Updated June 17, 2019 by Brett Dvoretz

The 7 Best Slip n Slides

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We spent 45 hours on research, videography, and editing, to review the top options for this wiki. When summer comes around and the kids are looking for a way to cool off, there's nothing quite like a slip 'n' slide. Cheaper than a pool and more exciting than a sprinkler, these portable water toys are easy to set up on your lawn and come in a variety of shapes and sizes. Just make sure to place yours in a safe area with no rocks or sharp objects, in order to prevent injuries. When users buy our independently chosen editorial picks, we may earn commissions to support our work. Skip to the best slip n slide on Amazon.

7. Little Tikes Wet & Dry

6. Wham-O Double Surf Rider

5. Bestway Triple

4. Intex Inflatable Play Center

3. Wahii Waterslide

2. Team Magnus Dual Racer

1. Wow World of Watersports Giant 200502

Editor's Notes

June 15, 2019:

Anybody who ever had a slip-n-slide as a child knows how much fun they can be. We figured why should all that fun be limited to the children though, which is why we included the Wow World of Watersports Giant 200502 and Wahii Waterslide. At 25 feet long and a massive 75 feet, respectively, both of these models are just as suitable for adults as kids. Also, the Wow World of Watersports Giant 200502 comes with inflatable bowling pins, so you can turn it into a game and see who gets the best score after 10 frames.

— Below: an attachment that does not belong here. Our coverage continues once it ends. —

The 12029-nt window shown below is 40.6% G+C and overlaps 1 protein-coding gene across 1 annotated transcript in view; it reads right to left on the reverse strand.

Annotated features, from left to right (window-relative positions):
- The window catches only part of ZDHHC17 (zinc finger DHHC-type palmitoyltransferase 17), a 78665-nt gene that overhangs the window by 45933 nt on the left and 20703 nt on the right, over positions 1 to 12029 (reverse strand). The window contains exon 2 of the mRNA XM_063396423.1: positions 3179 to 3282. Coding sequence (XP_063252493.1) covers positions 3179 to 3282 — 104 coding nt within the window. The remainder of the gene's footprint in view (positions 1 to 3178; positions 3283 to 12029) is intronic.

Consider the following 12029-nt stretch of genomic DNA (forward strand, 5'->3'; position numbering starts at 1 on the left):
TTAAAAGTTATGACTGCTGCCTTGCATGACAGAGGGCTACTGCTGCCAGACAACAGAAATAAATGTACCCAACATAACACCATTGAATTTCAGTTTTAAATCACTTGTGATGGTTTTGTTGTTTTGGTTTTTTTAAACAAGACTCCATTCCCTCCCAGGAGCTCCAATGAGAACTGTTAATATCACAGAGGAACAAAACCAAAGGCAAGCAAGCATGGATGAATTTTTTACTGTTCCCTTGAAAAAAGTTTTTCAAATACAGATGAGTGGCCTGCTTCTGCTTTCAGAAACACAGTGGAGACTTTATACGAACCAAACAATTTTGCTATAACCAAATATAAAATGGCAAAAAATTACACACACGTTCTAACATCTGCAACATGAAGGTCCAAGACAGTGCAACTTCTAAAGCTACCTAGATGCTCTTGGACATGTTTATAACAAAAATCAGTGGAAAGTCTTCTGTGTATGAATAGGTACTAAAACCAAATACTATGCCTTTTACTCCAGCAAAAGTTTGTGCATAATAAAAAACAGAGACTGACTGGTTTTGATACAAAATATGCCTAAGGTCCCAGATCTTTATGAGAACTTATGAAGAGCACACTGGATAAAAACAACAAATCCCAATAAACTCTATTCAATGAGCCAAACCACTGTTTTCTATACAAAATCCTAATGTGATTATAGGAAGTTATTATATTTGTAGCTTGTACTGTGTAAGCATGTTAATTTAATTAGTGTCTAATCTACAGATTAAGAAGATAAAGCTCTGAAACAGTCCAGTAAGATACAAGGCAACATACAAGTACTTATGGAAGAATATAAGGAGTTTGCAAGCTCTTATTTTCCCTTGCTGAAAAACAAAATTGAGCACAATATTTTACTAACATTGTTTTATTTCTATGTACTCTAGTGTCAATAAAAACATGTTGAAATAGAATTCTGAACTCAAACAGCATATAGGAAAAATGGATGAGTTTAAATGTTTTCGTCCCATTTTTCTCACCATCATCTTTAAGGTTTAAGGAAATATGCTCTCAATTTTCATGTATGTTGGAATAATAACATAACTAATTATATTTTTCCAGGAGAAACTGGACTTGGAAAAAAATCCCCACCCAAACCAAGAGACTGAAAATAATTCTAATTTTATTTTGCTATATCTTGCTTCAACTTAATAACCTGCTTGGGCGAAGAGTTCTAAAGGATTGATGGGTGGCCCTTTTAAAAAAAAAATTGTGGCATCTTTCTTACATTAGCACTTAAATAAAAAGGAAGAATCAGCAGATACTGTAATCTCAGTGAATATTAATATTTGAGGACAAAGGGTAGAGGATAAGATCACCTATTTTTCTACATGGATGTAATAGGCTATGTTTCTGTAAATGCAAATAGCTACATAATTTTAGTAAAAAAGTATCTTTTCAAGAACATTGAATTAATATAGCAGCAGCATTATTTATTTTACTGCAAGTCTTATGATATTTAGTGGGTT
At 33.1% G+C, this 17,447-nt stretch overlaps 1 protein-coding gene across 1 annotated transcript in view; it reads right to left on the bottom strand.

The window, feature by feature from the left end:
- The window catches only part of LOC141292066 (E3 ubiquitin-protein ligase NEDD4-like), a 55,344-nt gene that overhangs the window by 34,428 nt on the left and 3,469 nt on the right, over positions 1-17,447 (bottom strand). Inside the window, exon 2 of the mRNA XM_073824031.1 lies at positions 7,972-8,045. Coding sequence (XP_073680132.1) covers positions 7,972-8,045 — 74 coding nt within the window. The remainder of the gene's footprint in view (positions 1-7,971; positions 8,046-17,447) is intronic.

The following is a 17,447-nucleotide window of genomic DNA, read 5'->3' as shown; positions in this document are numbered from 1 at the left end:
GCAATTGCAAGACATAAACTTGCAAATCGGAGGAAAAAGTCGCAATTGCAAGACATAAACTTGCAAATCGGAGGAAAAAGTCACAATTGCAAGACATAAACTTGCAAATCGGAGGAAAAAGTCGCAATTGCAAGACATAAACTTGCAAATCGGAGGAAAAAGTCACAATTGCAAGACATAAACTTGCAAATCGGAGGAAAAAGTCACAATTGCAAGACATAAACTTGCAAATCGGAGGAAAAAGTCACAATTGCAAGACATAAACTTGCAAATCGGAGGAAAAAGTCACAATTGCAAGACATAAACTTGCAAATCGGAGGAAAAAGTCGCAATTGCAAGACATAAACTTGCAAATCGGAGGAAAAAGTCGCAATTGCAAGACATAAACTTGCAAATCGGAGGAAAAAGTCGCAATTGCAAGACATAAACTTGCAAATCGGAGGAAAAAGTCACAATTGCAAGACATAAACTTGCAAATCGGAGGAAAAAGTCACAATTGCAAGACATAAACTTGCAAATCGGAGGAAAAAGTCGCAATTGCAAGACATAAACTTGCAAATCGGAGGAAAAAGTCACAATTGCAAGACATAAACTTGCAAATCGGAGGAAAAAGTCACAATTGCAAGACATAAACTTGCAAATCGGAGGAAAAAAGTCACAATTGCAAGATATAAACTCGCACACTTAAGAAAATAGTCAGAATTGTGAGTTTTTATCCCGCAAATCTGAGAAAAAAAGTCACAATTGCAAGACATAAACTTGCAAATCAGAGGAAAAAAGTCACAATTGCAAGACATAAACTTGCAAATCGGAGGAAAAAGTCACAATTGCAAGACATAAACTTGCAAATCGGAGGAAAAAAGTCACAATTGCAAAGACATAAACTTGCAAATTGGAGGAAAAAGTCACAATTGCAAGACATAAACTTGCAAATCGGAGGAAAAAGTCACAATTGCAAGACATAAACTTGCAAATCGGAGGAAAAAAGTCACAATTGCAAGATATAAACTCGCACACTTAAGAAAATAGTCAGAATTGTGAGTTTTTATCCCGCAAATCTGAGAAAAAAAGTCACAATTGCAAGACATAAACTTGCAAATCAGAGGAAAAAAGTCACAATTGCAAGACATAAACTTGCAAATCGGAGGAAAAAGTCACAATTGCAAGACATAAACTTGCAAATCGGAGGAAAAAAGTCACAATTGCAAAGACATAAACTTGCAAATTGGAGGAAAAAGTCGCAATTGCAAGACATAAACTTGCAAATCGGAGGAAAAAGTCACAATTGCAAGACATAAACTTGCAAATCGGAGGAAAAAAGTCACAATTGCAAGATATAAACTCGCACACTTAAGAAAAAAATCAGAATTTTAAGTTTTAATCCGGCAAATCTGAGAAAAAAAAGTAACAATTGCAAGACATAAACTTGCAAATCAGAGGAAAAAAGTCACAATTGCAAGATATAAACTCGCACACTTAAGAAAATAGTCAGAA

While perhaps not quite suitable for adults, the Team Magnus Dual Racer is 31 feet long and can accommodate kids up to 12 years old. It features an inflatable bumper between the two lanes to minimize the possibilities of a mid-run collision and ensure everyone arrives safely at the finish line. The Intex Inflatable Play Center, Bestway Triple, and Wham-O Double Surf Rider are all best suited to children between five and eight years or age, while the Little Tikes Wet & Dry is the ideal choice for toddlers. We feel an obligation to point out to our readers that the Bestway Triple and Wham-O Double Surf Rider are both prone to tearing, but they do come with repair patches, and their low price still makes them a worthwhile purchase for a day or two of fun.

A Brief History Of The Slip N Slide

It's become a summertime rite of passage for many kids, as it's a great — and cheap — way to beat the heat.

Like most classic toys, the Slip N Slide owes its existence to a time-honored tradition; namely, that of young boys trying to find creative ways to kill themselves.

In 1960, a man named Robert Carrier came home to find his young son, Mike, and a friend playing in the driveway. This wasn't exactly unusual, except this time they'd turned a garden hose on...and were belly-flopping onto the concrete in order to slide down.